Beautiful but carnivorous: Lake Poaka’s Fairy Aprons in abundance
A beautiful and carnivorous native plant is thriving in a Mackenzie country lake that’s undergoing a project to improve its biodiversity.
In the water of Lake Poaka, near Twizel, the beauty of the native plant known as Fairy Apron (Utricularia dichotoma) hides its carnivorous nature. Under the lake’s surface, these perennial species are using their bladder-like structure to suck in, trap and consume insects and other tiny animals that get too close.
The Fairy Aprons are in abundance at Lake Poaka at the moment, which is part-way through a long-term project to enhance its shoreline and wetlands. Environment Canterbury, Department of Conservation and Central South Island Fish & Game have been working together since earlier this year to remove invasive species, like alder trees, that were clogging the shoreline and degrading the habit for native plants and animals.
Environment Canterbury biodiversity officer, Rob Carson-Iles, says the tiny flowers highlight the significant and varied biodiversity values at Lake Poaka.
“These interesting little species are just one example of the many native plants species we are trying to protect from invasive alders as part of this project, which also include Ranunculus brevis, a Nationally Endangered buttercup. The work we’re doing over the next six months, removing introduced trees, will help preserve the habitat for these species.”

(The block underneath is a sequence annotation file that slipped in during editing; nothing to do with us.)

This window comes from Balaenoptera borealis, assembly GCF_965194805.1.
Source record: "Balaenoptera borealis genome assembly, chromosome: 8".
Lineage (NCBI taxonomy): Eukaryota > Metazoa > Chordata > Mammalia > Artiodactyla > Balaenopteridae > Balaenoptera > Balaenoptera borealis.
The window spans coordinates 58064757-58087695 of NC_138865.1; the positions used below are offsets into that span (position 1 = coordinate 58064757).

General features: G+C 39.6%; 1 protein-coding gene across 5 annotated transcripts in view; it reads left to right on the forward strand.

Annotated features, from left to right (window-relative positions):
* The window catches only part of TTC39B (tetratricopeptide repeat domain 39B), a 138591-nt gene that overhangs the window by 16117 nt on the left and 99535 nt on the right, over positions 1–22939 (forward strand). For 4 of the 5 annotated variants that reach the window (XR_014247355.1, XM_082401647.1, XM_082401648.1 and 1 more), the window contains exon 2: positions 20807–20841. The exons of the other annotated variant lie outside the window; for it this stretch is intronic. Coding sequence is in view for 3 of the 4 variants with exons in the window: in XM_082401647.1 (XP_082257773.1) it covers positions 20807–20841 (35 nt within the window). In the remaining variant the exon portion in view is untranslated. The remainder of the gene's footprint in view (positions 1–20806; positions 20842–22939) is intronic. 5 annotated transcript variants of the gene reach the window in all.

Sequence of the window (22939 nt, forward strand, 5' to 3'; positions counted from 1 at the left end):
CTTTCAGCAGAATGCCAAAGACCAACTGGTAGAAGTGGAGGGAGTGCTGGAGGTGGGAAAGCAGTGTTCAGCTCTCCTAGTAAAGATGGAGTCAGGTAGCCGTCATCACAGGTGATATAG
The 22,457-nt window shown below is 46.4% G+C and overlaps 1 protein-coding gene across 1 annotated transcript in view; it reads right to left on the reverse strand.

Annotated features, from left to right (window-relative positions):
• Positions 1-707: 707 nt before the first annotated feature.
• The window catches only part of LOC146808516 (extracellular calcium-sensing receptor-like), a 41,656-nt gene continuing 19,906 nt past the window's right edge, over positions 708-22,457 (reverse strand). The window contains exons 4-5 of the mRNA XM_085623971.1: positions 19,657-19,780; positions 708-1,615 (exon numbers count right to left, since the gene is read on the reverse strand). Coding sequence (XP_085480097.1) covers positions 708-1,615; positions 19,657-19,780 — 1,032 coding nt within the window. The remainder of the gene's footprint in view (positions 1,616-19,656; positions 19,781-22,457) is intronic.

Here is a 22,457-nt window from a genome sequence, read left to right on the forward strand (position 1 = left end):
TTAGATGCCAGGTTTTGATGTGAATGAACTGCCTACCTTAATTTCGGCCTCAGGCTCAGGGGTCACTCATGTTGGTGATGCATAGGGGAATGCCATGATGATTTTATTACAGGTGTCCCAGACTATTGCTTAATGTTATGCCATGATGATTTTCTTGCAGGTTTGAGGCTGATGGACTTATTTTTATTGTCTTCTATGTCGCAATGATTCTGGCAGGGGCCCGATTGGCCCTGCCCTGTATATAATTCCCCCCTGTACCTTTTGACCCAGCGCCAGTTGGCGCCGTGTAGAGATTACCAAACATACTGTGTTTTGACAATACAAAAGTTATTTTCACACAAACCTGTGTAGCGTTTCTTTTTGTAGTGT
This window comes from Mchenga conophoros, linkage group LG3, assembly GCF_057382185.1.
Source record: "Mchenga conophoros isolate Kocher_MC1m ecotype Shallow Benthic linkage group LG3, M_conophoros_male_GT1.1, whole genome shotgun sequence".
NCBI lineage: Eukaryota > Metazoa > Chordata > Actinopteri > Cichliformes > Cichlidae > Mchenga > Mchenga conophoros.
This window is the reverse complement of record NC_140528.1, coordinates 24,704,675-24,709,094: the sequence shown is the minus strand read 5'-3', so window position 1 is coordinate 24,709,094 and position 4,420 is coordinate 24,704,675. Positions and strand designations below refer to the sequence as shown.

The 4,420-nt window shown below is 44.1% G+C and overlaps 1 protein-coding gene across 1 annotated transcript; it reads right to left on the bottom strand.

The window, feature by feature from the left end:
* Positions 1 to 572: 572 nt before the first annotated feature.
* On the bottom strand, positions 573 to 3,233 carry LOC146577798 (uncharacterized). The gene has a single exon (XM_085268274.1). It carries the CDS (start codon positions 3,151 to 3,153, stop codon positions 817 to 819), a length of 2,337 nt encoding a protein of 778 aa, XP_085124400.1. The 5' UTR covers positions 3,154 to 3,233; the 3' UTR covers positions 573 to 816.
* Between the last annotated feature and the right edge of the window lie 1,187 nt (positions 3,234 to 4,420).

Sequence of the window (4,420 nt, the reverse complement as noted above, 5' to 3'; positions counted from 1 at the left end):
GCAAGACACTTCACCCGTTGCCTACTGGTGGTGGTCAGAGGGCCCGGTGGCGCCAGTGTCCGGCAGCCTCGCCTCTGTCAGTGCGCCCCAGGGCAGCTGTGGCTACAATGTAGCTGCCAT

Protecting native plant and bird species
The Lake Poaka project, allocated $11,000 of funding by the Upper Waitaki Water Zone Committee, will also benefit a number of fish and bird species whose habitats are threatened by the invasive trees.
By removing alder trees, the habitat of the Mackenzie Basin endemic bignose galaxias, a threatened native fish, will be protected and access to anglers who target brown and rainbow trout will also improve greatly. Opening up the wetlands will also make it a more attractive habitat for the rare kaki bird to feed and nest in.
Find out more about enhancing biodiversity in the Upper Waitaki water zone.